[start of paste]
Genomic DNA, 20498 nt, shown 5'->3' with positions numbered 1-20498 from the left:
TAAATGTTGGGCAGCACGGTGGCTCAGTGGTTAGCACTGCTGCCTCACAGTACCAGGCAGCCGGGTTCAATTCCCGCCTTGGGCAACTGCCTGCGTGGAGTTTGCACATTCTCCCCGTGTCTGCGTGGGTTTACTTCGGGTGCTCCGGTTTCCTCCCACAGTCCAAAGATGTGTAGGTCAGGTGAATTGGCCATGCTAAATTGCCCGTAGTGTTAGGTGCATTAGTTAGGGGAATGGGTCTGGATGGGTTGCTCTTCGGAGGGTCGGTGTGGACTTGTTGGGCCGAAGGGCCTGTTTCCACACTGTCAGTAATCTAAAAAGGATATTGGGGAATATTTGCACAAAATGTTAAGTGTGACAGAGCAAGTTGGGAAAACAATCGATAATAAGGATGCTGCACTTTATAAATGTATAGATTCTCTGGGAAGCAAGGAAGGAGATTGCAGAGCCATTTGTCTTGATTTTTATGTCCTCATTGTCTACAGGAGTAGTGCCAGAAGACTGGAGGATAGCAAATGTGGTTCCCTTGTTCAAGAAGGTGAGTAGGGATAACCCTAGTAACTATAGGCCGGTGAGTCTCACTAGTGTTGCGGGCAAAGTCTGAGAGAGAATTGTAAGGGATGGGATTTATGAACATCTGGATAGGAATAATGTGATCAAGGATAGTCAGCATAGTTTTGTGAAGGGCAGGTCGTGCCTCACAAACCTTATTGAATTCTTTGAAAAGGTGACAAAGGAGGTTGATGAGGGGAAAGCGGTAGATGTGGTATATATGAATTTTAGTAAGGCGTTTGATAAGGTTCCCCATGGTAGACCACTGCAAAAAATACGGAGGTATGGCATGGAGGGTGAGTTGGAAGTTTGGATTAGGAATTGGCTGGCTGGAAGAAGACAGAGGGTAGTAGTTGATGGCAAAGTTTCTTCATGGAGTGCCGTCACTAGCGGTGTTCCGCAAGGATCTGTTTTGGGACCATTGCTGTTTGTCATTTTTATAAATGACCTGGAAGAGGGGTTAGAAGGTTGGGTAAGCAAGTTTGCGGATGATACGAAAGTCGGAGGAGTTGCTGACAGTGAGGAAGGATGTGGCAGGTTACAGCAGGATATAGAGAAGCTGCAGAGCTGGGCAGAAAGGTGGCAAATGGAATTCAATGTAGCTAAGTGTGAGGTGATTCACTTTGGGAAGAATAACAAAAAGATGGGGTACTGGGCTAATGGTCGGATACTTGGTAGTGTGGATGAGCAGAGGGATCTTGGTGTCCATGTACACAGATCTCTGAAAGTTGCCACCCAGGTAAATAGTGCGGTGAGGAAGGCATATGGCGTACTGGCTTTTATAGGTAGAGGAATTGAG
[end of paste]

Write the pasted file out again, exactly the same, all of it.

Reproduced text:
Genomic DNA, 20498 nt, shown 5'->3' with positions numbered 1-20498 from the left:
TAAATGTTGGGCAGCACGGTGGCTCAGTGGTTAGCACTGCTGCCTCACAGTACCAGGCAGCCGGGTTCAATTCCCGCCTTGGGCAACTGCCTGCGTGGAGTTTGCACATTCTCCCCGTGTCTGCGTGGGTTTACTTCGGGTGCTCCGGTTTCCTCCCACAGTCCAAAGATGTGTAGGTCAGGTGAATTGGCCATGCTAAATTGCCCGTAGTGTTAGGTGCATTAGTTAGGGGAATGGGTCTGGATGGGTTGCTCTTCGGAGGGTCGGTGTGGACTTGTTGGGCCGAAGGGCCTGTTTCCACACTGTCAGTAATCTAAAAAGGATATTGGGGAATATTTGCACAAAATGTTAAGTGTGACAGAGCAAGTTGGGAAAACAATCGATAATAAGGATGCTGCACTTTATAAATGTATAGATTCTCTGGGAAGCAAGGAAGGAGATTGCAGAGCCATTTGTCTTGATTTTTATGTCCTCATTGTCTACAGGAGTAGTGCCAGAAGACTGGAGGATAGCAAATGTGGTTCCCTTGTTCAAGAAGGTGAGTAGGGATAACCCTAGTAACTATAGGCCGGTGAGTCTCACTAGTGTTGCGGGCAAAGTCTGAGAGAGAATTGTAAGGGATGGGATTTATGAACATCTGGATAGGAATAATGTGATCAAGGATAGTCAGCATAGTTTTGTGAAGGGCAGGTCGTGCCTCACAAACCTTATTGAATTCTTTGAAAAGGTGACAAAGGAGGTTGATGAGGGGAAAGCGGTAGATGTGGTATATATGAATTTTAGTAAGGCGTTTGATAAGGTTCCCCATGGTAGACCACTGCAAAAAATACGGAGGTATGGCATGGAGGGTGAGTTGGAAGTTTGGATTAGGAATTGGCTGGCTGGAAGAAGACAGAGGGTAGTAGTTGATGGCAAAGTTTCTTCATGGAGTGCCGTCACTAGCGGTGTTCCGCAAGGATCTGTTTTGGGACCATTGCTGTTTGTCATTTTTATAAATGACCTGGAAGAGGGGTTAGAAGGTTGGGTAAGCAAGTTTGCGGATGATACGAAAGTCGGAGGAGTTGCTGACAGTGAGGAAGGATGTGGCAGGTTACAGCAGGATATAGAGAAGCTGCAGAGCTGGGCAGAAAGGTGGCAAATGGAATTCAATGTAGCTAAGTGTGAGGTGATTCACTTTGGGAAGAATAACAAAAAGATGGGGTACTGGGCTAATGGTCGGATACTTGGTAGTGTGGATGAGCAGAGGGATCTTGGTGTCCATGTACACAGATCTCTGAAAGTTGCCACCCAGGTAAATAGTGCGGTGAGGAAGGCATATGGCGTACTGGCTTTTATAGGTAGAGGAATTGAG